Her essays confront a wide range of subjects, themes, icons, and historical moments: Ike, Teddy Roosevelt, and Bill Clinton; Canadian Mounties and German filmmakers; Tom Cruise and Buffy the Vampire Slayer; twins and nerds; the Gettysburg Address, the State of the Union, and George W. Bush's inauguration.
The result is a teeming and engrossing audiobook, capturing Vowell's memorable wit and her keen social commentary.
This audiobook is read by Sarah Vowell, Conan O'Brien, Seth Green, Stephen Colbert, David Cross, Paul Begala, Michael Chabon, and Norman Lear.
©2002 Sarah Vowell; (P)2002 Simon & Schuster Inc. All Rights Reserved. AUDIOWORKS is an imprint of Simon & Schuster Audio Division, Simon & Schuster, Inc.
"This is a humorous, insightful, and informative look at one individual's sense of patriotism." (Booklist)
"Droll, intelligent, and persuasive." (Entertainment Weekly)
Sarah's a bit of a liar; she was not, in fact, the biggest music nerd in high school; at best, she was fourth or fifth in line for that distinction. But aside from that inaccuracy, this audio presentation of her popular essay collection is absolutely delightful. Whether her voice smacks of Lisa Simpson (other reviewer's comparison) or Abe Lincoln (Sarah's own conjecture), her timbre and pacing instantly recall that warm sense of comfort and ease we get each year when Linus starts reciting the story of Christmas to Charlie Brown. Regardless of whether you agree with her politics, this commentary is intelligent, the thoughts insightful, and the timing & prose easily skip between "poetic" and "hilarious".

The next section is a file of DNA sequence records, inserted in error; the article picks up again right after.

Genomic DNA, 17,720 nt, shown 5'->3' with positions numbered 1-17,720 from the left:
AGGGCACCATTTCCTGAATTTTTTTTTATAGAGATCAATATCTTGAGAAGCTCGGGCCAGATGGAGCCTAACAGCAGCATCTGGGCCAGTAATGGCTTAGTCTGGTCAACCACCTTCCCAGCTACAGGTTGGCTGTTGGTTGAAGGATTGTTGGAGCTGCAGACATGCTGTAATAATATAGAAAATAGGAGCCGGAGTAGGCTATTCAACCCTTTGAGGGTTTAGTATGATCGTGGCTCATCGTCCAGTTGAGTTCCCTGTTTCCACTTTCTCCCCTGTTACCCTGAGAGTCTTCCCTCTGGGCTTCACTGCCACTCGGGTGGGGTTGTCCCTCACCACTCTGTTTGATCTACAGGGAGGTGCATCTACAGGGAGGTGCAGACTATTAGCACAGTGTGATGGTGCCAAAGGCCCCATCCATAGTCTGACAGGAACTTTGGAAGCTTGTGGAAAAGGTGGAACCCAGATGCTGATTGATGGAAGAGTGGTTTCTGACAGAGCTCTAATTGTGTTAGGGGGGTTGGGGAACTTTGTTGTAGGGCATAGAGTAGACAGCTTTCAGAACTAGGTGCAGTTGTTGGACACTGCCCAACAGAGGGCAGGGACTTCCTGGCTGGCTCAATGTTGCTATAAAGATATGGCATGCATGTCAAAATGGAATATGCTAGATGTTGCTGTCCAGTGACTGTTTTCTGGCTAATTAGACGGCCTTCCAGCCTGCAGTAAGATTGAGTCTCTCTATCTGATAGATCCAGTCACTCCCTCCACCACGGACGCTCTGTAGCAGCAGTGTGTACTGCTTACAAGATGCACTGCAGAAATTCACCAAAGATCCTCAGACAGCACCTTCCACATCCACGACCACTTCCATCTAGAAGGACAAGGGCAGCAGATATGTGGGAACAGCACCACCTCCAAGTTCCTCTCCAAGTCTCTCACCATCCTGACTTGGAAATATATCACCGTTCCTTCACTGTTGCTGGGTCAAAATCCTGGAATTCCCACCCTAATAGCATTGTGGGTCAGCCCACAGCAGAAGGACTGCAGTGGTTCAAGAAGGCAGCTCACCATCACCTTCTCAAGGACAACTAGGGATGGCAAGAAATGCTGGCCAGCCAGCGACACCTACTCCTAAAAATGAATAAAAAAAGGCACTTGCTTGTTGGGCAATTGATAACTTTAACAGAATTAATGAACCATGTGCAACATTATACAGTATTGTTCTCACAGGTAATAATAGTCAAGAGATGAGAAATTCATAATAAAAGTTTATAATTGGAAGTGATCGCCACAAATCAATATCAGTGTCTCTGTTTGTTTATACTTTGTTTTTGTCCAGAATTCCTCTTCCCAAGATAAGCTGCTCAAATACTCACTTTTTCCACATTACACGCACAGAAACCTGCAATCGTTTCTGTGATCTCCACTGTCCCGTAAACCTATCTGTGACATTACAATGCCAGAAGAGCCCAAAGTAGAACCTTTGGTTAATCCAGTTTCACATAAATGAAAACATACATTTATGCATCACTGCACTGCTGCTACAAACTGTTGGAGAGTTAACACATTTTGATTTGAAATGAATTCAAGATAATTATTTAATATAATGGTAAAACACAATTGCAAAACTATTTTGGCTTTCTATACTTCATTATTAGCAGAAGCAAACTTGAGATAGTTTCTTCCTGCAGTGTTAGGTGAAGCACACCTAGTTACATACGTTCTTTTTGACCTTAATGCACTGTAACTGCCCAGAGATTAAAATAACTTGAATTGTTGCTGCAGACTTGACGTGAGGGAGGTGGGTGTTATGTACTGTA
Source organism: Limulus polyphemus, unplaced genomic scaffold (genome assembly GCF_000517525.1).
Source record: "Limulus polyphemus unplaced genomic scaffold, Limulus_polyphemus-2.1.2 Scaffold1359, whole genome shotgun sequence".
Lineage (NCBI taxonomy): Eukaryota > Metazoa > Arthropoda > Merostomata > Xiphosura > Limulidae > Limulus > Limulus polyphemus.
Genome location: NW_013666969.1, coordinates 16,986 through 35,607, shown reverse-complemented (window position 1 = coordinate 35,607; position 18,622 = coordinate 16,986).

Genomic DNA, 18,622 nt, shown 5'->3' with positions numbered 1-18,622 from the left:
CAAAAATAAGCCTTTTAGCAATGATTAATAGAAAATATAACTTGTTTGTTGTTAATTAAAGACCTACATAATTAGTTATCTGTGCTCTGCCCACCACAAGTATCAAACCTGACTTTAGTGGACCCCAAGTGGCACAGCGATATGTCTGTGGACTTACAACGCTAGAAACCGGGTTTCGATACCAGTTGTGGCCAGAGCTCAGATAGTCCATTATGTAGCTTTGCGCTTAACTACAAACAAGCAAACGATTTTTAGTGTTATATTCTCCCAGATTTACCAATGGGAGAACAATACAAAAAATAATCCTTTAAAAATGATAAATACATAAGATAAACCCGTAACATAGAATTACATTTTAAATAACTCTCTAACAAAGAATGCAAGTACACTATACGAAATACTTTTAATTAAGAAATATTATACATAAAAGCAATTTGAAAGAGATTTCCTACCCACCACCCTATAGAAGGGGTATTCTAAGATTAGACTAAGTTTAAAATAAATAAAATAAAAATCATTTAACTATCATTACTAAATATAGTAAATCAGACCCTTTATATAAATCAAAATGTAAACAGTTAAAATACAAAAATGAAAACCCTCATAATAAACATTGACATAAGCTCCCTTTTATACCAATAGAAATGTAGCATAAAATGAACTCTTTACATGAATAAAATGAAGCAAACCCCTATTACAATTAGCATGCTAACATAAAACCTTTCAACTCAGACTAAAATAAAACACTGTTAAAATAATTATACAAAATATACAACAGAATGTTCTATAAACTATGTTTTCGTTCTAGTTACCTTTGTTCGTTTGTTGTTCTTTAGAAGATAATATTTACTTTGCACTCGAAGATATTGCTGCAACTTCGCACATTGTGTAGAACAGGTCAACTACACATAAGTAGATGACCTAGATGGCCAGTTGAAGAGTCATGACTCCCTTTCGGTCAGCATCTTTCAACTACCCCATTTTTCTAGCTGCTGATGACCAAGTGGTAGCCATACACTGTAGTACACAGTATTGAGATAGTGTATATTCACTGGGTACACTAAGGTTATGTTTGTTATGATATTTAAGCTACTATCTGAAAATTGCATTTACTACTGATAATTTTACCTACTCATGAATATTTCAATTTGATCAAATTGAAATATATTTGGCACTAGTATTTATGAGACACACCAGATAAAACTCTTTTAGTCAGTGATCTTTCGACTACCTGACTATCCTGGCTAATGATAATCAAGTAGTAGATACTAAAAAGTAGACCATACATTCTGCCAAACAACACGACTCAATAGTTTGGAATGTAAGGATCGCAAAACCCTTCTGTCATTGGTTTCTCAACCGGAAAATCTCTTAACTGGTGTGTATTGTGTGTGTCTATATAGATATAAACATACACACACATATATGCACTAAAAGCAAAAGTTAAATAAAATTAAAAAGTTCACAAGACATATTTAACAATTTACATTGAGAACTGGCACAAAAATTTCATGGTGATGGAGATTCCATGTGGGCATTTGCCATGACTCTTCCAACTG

Sarah has apparently Hit the Big Time, bringing along Conan O'Brian, Seth Green, and... Norman Lear?!?... to provide additional voices. Fortunately, the high-powered talent never overwhelms or distracts from Sarah's content, and perhaps only Conan COULD deliver the "F'ing Meade..." line appropriately. But the real stars of Sarah's guest list are They Might Be Giants, contributing not just funny little transition ditties, but some truly catchy songs as well (Gallows's Hill & Andersonville may seem the obvious favorite, but Pop-A-Shot's hook just won't leave my head...).
Kudos and Thanks, Sarah, on/for this wonderful audio presentation of your work. It's nice to hear an author and publisher taking the time to make their audio book something unique and special.
I usually only listen to the radio for traffic reports so I was not familiar with Sarah Vowell when I purchased this audiobook. I was impressed with the consistency of the reviews and figured I'd take a chance. I only wish Sarah Vowell had many more books to listen to as this was so enjoyable I sat in my driveway finishing one of the 'stories'.